North Carolina Newspapers

    Last w<ct we saw one offe
ike ton or a
cett^ ape^aces. TUt week we
look at another exemplary ouwwneof
Ac Conference which will ha*f
lawhgiWulsinaeNmive Amiitrm
II is the Fourth Annual North
Carolina Native American Juried
11* cellecatoa of atwosts was
amenMed and originally anted lor
United Tribe* of North Carolina by
Wanda Whunwre-Pcnner, an Eno
Occaneectt friend and Ptabroke
Stale University graduate. Foe the
ciMbttioa. Ms. Wbitmore Peaner
the stale. And now tfeu the Umty
Coulercace is over, the exhibition
will be traveling around North
tj u-nc> to spread the good word (and
the good picture) about Native
The first slop on the journey
?round North Carolina is here at the
The Center will be featuring the
esMbMon during the months of April
and May. As usual these is no
Besides the fact that such
excellent srtwwti are included in the
exhibition, one of my favorite
elements is its dlvenky Artists air
i i
- - - * ? . ? *
ri.isk.rtJ y * ims! ?u v in^ K a.) imVi
ceramics. pcn-aad-iak, pencil.
appeared to toe exhibition smeebfey
Bctt, Gleada Bird, Shaamnn Ckavts.
Karea Coronado. Charles Evans,
Charioue Foast, Ryan II?nadr.
Km Hafhy, John Jcftia, Alccon
Pokemire. Tawny Richards ort and
Roper Wide.
Because the works ia the
traveling poruoa of ihc nhWtioa
represent a wide range oi styles. Ibert
is aometotog ia the display to phase
(he artistic tastes of nearly everyone.
There arc the obviously traditional
works in wood. bone, shell and day
by John Jeffries. Elisba Locklear,
Bcaaie Pokemire and Scnura Lynch
There are also the more contemporary
works ia oil. acrylics and water color
by Shantnoia Chavis. Karen Hariey
and Aiceoa Jones. There is the simple
beauty at basketry by GicmJa Bird
aad Mary Bell, and the complex
beaaty of ink and acrylics by Hattie
Miller ad Roper WUbe.
The exhibition as a whole
atop? tly demonstrates the great
talent for art which resides in North
Carolina's Native American
cnmmt whirs Although art has are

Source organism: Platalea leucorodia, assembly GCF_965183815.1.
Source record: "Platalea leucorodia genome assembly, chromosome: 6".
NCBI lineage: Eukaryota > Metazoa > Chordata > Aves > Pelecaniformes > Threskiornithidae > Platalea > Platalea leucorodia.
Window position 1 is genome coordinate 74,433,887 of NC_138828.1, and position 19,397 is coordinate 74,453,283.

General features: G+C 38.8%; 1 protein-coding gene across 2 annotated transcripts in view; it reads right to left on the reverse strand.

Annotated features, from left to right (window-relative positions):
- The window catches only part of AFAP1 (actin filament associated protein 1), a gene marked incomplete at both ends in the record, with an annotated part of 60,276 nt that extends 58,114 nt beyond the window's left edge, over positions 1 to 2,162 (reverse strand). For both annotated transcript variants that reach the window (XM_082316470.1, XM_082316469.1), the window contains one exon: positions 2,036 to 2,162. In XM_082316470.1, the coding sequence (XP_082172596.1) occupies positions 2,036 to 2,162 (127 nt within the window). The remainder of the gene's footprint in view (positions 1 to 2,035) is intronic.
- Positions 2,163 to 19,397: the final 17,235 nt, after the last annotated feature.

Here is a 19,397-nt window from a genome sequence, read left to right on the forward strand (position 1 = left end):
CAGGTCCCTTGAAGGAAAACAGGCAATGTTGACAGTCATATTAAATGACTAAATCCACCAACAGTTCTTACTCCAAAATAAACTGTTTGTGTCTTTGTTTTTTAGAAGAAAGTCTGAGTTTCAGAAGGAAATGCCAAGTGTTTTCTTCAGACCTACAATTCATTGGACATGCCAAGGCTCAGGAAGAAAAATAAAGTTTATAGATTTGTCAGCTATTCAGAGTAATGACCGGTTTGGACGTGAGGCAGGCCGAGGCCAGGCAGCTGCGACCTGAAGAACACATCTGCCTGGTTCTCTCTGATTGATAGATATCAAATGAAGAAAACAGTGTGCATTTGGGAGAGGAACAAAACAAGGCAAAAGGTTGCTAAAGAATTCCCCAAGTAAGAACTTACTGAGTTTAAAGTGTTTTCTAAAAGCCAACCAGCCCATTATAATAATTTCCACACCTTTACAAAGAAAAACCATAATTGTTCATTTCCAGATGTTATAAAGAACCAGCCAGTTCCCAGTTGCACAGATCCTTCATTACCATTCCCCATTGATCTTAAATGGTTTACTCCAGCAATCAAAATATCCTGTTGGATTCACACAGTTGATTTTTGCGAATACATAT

always beea aa openly rjpalflcanl
factor in these coramunitiea, there
haveriway* been rntmts ? people
Ufcc Mac C. Qxendsne who says ike
made bcadworh with seeds aad 1
I hhmhfirii i hrfnsr ihf miiM grt rtr (
flam bead die now uses ? people |
Ike Cleveland Jacobs who made <
baskeu when ao aae else in the l
community was doing iL The artists 1
ke heritage passed to them by people i
such as "Miss Lacy lime" and "Mr. <
Cleveland." elaborating it, I
It's great to see ao many talented
people! i
After the Fourth Annual North
Carolina Native American Juried Art1
Exhibition leaves Pembroke, it will1
be dwplayad at *e new an gallery ]
operated by Guilford Native ]
American Association in downtown ?,
Greensboro. At the end of May the
Path makers photographic exhibit,
portraits of 29 North Carolina Native
American women of distinction, wiD
becoming lo The Center from Guilford
Native's gallery. The Pathmaken
exhibit (photographs by Mark
Wagoner) will be shown here from the
beginning of June through Lumbee
For mare infannatkio about the
Fourth Annual North Carolina Native
Aaserican Juried Art Exhibition, and
to enjoy the exciting and diverse
works of art in this fine exhibition,
visit the Native American Resource
Center ia Ok! Main Building, on the
campus of Pembroke State
Artist April
Pembroke ini etamuMy
members arv taviiad toparticipetc m
the art exhibition and later, to a
.'Fteption, honoring the woik of Tom
uniw, uircciui ror we rayeueviiie
Mueamnof Ait
Grubb will be the featured artist hi
his sculpture and dravnog^^ia'tiie
Pembroke Stale Uatversity Art
Department ait gaBery la Locklaar
Hail, April 5-22. A reception will be
held April 13
Onibb, artist ta residence, interim
director. and sow director for the
Fayetteville Museum of Art. If from
laitagfrm He has woo toaoy major
sculpture commiMioof on both
national aad hm?Ih^ levels
Ha was commissioned 10 create
the sculpture far the 1988 World E >i?
la Brisbane. Queensland, A 111 alia,
and in 1990. displayed work hi
Washington, D C . at the latemettonal
Sculpture Conference. Locally, Grubb
can also boast of so intanwrional
sculpture which is on permanent
display at the Fayettevtlle Regional
Airport The sculpture, r'Star
Voyager," wis feotiaed at the 8*
World Expo aad was recently
a at-!, ^a- - ptttJ - *e>, -^ - m -
purcnaaea ny uie i ii> 01 ravcncvuic
The PSU An Depertmeat will haws
a reception honoring Grubb on Apri I
I), from 10 amil li^o am. hi the
i-ocktear Hall an gallery. Grubb will
speak and answer ouestioas
concern^ Ida T* Refreshments
and aoeo so tha public
Grubb has obtaiaed two
undergraduate decrees from
Appalachian Stale University. Prior